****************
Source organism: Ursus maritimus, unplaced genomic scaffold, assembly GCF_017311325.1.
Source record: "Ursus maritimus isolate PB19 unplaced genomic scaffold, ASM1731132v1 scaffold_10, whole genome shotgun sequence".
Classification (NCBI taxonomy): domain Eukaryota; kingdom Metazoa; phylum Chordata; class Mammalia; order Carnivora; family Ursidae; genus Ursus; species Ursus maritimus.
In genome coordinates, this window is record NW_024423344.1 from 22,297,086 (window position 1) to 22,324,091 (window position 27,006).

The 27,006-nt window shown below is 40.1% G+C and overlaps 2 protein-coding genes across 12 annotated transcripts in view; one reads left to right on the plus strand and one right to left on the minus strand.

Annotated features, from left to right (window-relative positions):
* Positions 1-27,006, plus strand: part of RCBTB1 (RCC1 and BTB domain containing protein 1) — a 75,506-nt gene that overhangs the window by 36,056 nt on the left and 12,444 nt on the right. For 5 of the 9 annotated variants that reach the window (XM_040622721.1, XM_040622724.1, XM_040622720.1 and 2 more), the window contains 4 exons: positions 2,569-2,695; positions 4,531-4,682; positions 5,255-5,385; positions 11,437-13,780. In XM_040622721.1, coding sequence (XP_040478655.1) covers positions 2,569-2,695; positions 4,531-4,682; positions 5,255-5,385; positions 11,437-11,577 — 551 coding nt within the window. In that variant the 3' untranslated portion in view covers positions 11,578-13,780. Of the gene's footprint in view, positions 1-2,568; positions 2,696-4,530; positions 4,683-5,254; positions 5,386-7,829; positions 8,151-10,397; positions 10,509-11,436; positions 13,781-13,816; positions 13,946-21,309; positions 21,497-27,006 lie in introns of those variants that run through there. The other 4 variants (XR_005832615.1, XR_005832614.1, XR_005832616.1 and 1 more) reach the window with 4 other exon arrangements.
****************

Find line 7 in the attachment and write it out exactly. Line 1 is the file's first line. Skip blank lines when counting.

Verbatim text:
* Positions 1-27,006, plus strand: part of RCBTB1 (RCC1 and BTB domain containing protein 1) — a 75,506-nt gene that overhangs the window by 36,056 nt on the left and 12,444 nt on the right. For 5 of the 9 annotated variants that reach the window (XM_040622721.1, XM_040622724.1, XM_040622720.1 and 2 more), the window contains 4 exons: positions 2,569-2,695; positions 4,531-4,682; positions 5,255-5,385; positions 11,437-13,780. In XM_040622721.1, coding sequence (XP_040478655.1) covers positions 2,569-2,695; positions 4,531-4,682; positions 5,255-5,385; positions 11,437-11,577 — 551 coding nt within the window. In that variant the 3' untranslated portion in view covers positions 11,578-13,780. Of the gene's footprint in view, positions 1-2,568; positions 2,696-4,530; positions 4,683-5,254; positions 5,386-7,829; positions 8,151-10,397; positions 10,509-11,436; positions 13,781-13,816; positions 13,946-21,309; positions 21,497-27,006 lie in introns of those variants that run through there. The other 4 variants (XR_005832615.1, XR_005832614.1, XR_005832616.1 and 1 more) reach the window with 4 other exon arrangements.